- Dust - We're in the desert. There is sand. There is also dust. Wind kicks up the dust. Dust lands on car. Someone writes "wash me" on the car.
- Traffic - I knew that the infamous L.A. traffic would be bad. But, I did not realize how horrid it really was. People react to it differently. Some get angry and honk their horns, looking as if they are nuclear reactor about to explode. Others fall asleep, causing the angry people to honk more. Others seem to have had too much coffee beforehand: they lurch the car forward at every opportunity to move up an inch. Still others get on their cell phones and refuse to get off them when traffic moves...which brings me to....
- Fake blondes - You know exactly who I'm talking about. Even if you haven't met one, you've at least seen one on TV. They usually have fake blonde hair, dark roots, big sunglasses, ugg boots, booty shorts, low-cut tank tops, and orange spray-on tan skin. They butcher the English language with the overuse of the word "like," a linguistic bastardization that can be traced back to the Valley. They tend to drive their BMWs while drinking Starbucks coffee and texting, often all at the same time. It is a wonder they have not succumed to natural selection. You have that image in your head now? They do in fact exist and are some of the worst CA drivers that I have encountered thus far. Stereotype win!
- Car signals - Apparently, turn signals are optional equipment in SoCal, just as speed limits and lane lines are mere suggestions.
3-day car rental = $100
3-day rental insurance = $45
Full tank of gas = $22
Passing a texting blonde driver on a mountain curve (and thus avoiding death by idiot driver) whilst listening to a crescendo in Aaron Copland's Rodeo. = PRICELESS.
Monday, June 21, 2010
Turns out Samuel Beckett (the playwright) wouldn't tell anyone what it meant, either.
My brain hurt during the play, trying to figure things out. What do the hats mean? What the heck is going on when Lucky starts talking? (It remains to be seen, but time will tell.) What does it mean when Pozzo is blind? Actually, what the heck does anything mean? What's the point of the tree? Who is Godot? Is Pozzo Godot? Why a shorter rope the second time? What's up with "nothing" in the boot and in the hats?
I love live theater. It asks you to think.
For the most part, though, I felt like any discussion of the play would ultimately prove fruitless. I felt like the play was a really complex version of "The Lady or the Tiger" -- you can argue as much as you like, but in the end it's going to be totally pointless because it doesn't matter.
It was good, though; I'm glad I saw it.
In other news, Betsy and I got into an almost-heated argument today over pinto beans. We laughed about it later and realized we were both being kind of stupid, but I think our argument over pinto beans -- pinto beans -- demonstrates the lack of known 18-to-25-year-olds in the Toledo area.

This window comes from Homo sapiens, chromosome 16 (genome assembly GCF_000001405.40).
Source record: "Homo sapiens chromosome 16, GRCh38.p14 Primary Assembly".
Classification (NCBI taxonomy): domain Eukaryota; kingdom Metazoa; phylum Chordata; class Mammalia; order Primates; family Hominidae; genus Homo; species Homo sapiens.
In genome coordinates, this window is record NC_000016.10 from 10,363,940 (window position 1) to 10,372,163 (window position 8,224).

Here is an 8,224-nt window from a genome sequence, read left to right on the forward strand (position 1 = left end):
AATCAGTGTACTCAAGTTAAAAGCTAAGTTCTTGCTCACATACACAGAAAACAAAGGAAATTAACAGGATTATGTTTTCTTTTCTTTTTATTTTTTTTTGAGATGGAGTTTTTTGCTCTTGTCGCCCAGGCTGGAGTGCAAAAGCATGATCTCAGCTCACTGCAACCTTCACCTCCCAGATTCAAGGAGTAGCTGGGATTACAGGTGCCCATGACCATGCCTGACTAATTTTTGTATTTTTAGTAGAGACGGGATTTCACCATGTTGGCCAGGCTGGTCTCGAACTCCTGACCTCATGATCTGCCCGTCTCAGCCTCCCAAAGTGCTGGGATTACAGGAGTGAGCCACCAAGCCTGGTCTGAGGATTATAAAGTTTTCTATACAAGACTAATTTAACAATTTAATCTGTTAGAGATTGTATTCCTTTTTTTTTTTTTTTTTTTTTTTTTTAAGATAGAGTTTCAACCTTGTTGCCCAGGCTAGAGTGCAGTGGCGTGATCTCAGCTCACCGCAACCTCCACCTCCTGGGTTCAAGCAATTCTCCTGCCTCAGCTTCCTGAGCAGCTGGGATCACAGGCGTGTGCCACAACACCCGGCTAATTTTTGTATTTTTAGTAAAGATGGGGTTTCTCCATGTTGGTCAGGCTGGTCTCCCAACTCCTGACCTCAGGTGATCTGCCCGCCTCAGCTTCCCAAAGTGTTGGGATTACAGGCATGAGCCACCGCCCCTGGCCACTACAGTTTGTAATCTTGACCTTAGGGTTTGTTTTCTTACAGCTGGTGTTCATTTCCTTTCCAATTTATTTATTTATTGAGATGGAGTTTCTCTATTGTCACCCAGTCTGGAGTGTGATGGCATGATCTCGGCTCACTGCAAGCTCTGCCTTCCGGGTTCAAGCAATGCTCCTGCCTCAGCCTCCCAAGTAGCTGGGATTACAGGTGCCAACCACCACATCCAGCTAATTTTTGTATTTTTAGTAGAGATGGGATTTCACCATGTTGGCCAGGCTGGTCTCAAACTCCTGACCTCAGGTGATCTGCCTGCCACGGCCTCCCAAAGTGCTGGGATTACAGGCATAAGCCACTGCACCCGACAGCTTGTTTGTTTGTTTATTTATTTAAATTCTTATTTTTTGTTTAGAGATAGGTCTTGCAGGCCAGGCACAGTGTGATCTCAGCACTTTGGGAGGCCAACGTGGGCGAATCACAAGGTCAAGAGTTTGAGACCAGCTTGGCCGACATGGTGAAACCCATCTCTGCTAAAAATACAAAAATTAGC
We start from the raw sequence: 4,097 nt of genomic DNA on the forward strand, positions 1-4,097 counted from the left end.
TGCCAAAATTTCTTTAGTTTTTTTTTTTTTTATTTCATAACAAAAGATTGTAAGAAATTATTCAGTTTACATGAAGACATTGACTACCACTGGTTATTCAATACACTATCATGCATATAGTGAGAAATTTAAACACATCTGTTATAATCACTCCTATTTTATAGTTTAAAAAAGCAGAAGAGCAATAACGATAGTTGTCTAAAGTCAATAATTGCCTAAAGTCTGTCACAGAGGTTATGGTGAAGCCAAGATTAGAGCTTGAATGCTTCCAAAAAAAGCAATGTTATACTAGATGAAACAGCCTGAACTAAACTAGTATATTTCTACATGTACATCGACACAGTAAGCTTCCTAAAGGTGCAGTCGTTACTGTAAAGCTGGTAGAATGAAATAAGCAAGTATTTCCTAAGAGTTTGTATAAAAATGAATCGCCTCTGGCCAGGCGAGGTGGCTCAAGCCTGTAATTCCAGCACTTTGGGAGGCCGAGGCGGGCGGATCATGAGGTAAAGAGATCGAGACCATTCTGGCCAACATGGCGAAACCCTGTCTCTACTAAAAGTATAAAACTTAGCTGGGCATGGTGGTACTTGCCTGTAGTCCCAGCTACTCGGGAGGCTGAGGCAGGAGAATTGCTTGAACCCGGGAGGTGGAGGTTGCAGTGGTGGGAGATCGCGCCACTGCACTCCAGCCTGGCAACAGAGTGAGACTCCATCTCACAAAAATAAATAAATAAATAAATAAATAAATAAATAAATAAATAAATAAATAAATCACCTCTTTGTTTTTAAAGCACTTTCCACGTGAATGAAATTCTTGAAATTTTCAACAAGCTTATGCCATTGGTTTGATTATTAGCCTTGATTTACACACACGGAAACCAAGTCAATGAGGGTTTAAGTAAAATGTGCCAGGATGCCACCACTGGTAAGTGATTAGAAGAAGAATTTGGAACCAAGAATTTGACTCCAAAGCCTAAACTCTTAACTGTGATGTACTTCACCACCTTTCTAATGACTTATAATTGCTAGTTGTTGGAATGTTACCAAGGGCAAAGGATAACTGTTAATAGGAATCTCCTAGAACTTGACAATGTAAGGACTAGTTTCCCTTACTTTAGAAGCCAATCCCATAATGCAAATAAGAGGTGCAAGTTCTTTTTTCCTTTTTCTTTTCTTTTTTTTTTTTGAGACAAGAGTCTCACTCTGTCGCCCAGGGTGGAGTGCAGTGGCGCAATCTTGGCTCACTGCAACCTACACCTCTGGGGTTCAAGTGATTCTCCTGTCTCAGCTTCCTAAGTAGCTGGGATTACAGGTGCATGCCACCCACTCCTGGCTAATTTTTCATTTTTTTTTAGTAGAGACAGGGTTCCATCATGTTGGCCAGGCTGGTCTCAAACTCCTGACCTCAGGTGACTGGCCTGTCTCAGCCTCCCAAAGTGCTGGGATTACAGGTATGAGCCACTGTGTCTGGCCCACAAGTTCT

And, I am almost out of stamps.
Friday, June 18, 2010
Thursday, June 17, 2010
some cool stuff happened, though. I spoke with a couple married 79 years -- both are 100 years old. I interviewed a harp builder for 45 minutes.
There's a new intern in our office, started Monday, and he seems pretty cool.
Past two weekends I was gone (graduation, then open house/party) and most weeknights we spend working, cooking, chilling, etc. I went for a walk this evening, stayed out for about an hour, found some black raspberries. A few are ripe; the rest will be ready within the week, I think.
Right now my big project is figuring out how to get pencil marks off a piece of unfinished wood. I bought a 5x7 oval at Michael's and I'm drawing on it, but I made some mistakes. It feels good on my brain to do something other than words.
We made tomato sauce the other day; it was really super good.
Monday, June 14, 2010
OPENING REMARKS: Why, Hollywood? In your infinite wisdom, you failed to notice that people actually don't want to watch cheap, poorly-filmed, star-studded "re-tellings" of the orginal, impecable film/story. It was not worth the 2 hours of my life and the exorbitant Californian movie theater admission price of $11.75 to see this clap trap. I want at least $10.50 back, damn it. If I want to see the Robin Hood, I will watch The Adventures of Robin Hood made in 1938 with Errol Flynn and Olivia de Havilland - they got it right. Let it be.
Point 1: Russell Crowe, to this you have sunk. After Master and Commander, Gladiator, and 3:10 to Yuma, I thought he could do know wrong, or at least very little wrong...and then he let Ridley Scott talk him into this. Although more stylized and flamboyant, Errol Flynn's Robin Hood seems more masculine and likable, EVEN IN TIGHTS. Crowe looks like he is trying to immitate every other gritty, realistic character that he has done. LAME. ERROL FLYNN FOR THE WIN! (That rhymed!)
Point 2: Ridley Scott - I liked Blade Runner, Alien, and Gladiator. Again, why did he have to ruin his image by trying to "update" a classic. Not all classics are meant to be updated. Some of them are done so well, they can't be touched. The author of the NR article had a particularly good rebuke: "Apparently, Ridley Scott thought that he could do better than the bards and legend-makers. Instead--and I can't believe I'm saying this--he's produced a Robin Hood that makes Kevin Costner's Prince of Thieves look like a classic by comparison." OH SNAP! KEVIN COSTNER FOR THE WIN.